The Linda Gage Memorial Award


This is the fourth year the competition has run and has attracted a record number of entries from colleges and universities around the United Kingdom. The brief was to produce a short radio feature that makes creative use of the medium of sound and demonstrates the entrant’s production skills.

The judges are looking for pieces that are well produced. Technically this takes into account editing, mixing, levels and the overall quality of recorded sound. Creative production is important and the use of music and sound effects should add to the piece. Presentation is vital – it should be lively, authoritative and tell the story.

The judges also look for strong editorial content. The story should have a strong cue that grabs the listener’s attention and puts the piece in context, and the actual piece should have a hook at the beginning, a middle and a conclusion. Interviewees should be relevant to the subject.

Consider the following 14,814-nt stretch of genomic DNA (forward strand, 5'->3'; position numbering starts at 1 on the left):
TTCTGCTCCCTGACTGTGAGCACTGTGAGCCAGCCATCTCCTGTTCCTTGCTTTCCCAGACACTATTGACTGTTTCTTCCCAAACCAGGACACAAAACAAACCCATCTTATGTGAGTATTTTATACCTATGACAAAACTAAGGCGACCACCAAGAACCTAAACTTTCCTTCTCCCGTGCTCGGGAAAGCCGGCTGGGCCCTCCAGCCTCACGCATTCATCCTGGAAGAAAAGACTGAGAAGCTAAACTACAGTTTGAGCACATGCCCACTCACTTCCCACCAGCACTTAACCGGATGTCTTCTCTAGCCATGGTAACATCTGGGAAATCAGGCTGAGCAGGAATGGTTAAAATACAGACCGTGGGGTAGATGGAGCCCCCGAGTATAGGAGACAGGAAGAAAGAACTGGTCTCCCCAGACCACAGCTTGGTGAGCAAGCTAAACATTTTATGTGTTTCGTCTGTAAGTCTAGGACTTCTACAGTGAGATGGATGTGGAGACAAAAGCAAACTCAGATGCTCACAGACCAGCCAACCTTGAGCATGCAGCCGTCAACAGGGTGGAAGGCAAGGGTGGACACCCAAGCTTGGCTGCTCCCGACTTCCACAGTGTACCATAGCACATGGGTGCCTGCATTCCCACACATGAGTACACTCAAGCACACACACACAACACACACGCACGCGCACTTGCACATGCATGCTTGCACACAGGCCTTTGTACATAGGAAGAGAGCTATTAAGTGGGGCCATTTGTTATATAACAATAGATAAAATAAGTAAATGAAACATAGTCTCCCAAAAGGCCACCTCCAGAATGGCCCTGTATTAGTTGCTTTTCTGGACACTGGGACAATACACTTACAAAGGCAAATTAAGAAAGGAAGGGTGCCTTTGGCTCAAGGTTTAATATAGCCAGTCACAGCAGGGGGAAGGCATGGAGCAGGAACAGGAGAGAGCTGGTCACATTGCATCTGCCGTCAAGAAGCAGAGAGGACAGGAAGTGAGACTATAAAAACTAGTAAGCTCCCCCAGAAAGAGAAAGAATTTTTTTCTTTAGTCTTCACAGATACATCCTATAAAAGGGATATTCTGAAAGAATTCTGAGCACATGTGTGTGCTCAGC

This Year’s Competition
This year a record number of entries were received covering a wide range of topics. Whilst a few were imaginatively and creatively produced, many were quite conventional. Some either tried to pack too much information within the time or lacked a focus or firm conclusion.

The judges echo previous judge’s comments with regard to presentation. It cannot be stressed too much how important presentation is. Radio is about communication and the presentation should involve the listener. It is not just about clear diction, pace or correct pronunciation, but making the listener feel that the piece is being spoken specifically to him or her.

The judges have chosen as the winner of the Linda Gage Memorial Award this year – Jenny Simmonds. Her entry “Student Radio – Training Ground or Play Ground” was well put together, argued and delivered. There was excellent use of music and strong variety of interviewees. Actuality was well recorded and mixed in. The presentation was very good.

Nick Hirst
July 2000

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